For this post, I wanted to share some quotes from Kristen: “Within five years, all authors will have to do some self-publishing.” That scares some of us, so get accustomed to the idea now.

On discussing how to reach people via social media: “The people you want to reach are those people who don’t believe they like to read. You convince them that you’re worth following, they’ll spread the word to 75% of the population that don’t read.

“Your name is your brand. Be you while your’e blogging. What is it you want people to feel?” Because of this comment/workshop, I’ll post more side topic posts that I’ve usually avoided. Know why? Because I thought those issues were things peculiar to my interest. Duh. They’re the things I’m passionate about. The things I feel about and can therefore get others passionate about. Or at least find those who are passionate about them. (One friend of mine who does this well is Janet Sumner Johnson and ironically enough, is posting on this topic today, too. She does a lot of posts about private license plates and their meanings.  They’re hysterically funny. Do they have anything to do with her books? Not that I can see, but they’re all her and she’s got tons of people reading.)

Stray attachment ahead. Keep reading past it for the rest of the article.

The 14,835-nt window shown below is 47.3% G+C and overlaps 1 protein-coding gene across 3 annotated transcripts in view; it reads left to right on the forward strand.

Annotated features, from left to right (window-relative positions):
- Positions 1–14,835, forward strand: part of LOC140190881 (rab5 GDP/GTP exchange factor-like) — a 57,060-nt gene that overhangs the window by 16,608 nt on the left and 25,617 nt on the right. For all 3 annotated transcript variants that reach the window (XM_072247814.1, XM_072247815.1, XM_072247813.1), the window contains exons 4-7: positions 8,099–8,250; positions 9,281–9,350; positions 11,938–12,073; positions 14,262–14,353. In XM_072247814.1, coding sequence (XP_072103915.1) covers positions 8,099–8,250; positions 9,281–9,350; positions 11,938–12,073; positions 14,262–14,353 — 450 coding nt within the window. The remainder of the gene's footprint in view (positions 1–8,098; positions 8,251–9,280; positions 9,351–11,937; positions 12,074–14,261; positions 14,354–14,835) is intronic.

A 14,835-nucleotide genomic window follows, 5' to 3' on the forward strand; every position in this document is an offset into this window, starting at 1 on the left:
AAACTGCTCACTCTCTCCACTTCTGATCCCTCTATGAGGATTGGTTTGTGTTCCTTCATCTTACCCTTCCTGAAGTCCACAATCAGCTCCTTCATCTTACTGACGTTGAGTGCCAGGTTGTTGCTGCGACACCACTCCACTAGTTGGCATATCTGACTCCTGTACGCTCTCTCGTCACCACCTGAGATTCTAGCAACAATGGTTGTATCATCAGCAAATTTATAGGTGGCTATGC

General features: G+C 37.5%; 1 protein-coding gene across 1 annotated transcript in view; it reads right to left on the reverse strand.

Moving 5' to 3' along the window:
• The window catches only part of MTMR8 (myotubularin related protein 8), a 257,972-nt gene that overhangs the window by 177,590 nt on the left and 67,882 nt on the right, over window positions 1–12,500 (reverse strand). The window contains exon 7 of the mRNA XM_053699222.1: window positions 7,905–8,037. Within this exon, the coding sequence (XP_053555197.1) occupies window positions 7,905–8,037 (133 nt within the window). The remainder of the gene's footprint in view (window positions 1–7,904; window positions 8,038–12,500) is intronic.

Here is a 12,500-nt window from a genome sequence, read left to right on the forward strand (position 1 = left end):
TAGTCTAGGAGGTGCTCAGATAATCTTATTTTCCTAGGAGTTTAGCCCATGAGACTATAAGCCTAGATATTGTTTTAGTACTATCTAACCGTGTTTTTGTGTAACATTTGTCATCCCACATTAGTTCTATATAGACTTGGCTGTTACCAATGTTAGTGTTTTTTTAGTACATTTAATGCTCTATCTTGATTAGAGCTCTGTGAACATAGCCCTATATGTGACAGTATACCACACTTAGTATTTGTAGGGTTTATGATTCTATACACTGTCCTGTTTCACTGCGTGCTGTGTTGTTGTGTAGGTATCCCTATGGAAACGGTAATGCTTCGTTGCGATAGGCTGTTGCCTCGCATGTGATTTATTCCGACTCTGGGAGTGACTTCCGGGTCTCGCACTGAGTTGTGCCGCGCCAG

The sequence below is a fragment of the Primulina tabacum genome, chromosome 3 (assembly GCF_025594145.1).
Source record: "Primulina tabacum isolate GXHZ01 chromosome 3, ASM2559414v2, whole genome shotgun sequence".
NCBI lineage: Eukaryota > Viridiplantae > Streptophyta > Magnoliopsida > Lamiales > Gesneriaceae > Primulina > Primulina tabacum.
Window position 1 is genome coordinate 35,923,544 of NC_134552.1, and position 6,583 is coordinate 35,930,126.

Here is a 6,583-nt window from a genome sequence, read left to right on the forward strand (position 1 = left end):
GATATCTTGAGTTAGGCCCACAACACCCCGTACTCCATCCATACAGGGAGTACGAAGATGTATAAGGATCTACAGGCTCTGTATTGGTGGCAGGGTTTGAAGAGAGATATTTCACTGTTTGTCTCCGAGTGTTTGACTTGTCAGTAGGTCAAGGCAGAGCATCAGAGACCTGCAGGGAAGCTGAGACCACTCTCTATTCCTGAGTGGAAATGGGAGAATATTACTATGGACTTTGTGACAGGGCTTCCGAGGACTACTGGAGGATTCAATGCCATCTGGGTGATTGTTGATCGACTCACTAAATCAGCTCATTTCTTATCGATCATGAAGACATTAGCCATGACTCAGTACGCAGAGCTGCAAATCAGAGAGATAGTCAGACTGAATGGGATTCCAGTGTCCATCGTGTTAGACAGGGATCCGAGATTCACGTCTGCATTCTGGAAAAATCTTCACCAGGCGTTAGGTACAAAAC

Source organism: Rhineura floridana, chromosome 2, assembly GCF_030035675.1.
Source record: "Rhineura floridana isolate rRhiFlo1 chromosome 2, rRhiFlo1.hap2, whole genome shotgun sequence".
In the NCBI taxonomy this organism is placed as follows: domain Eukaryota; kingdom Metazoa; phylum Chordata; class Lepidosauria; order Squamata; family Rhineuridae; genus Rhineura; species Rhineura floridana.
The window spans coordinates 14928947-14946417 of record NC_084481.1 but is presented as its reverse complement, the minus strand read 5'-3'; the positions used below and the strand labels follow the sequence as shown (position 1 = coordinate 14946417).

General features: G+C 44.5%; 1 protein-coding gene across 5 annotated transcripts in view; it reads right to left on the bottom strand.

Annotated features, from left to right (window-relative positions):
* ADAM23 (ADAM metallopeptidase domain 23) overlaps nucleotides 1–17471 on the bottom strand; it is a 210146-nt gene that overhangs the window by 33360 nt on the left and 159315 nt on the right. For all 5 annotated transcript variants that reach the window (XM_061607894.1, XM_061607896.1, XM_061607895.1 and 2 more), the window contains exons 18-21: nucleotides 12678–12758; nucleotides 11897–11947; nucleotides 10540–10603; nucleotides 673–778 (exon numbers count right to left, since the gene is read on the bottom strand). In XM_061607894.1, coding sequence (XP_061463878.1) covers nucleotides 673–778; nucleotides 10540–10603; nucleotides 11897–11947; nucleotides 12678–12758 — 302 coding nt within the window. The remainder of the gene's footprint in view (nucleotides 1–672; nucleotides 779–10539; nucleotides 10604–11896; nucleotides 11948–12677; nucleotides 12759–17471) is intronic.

So yes, I’ll do writing posts because writing is something I’m passionate about – but I’ll do less of them because I’m preaching to the choir. Many of you all already write.

I’ll be posting more about fantasy and what makes a work of fiction fantasy. I’ll probably talk some about adoption. What about you? What are your passions? I’ll share my issues if you share yours. 😀

Understanding Your Style – From Leeanne Harris and DFW

There are three rules for writing a novel. Unfortunately, no one knows what they are.” 
― W. Somerset Maugham

I promised you the low down on the various talks I attended, so here was the first one: “Understanding Your Style” by Leeanne Harris,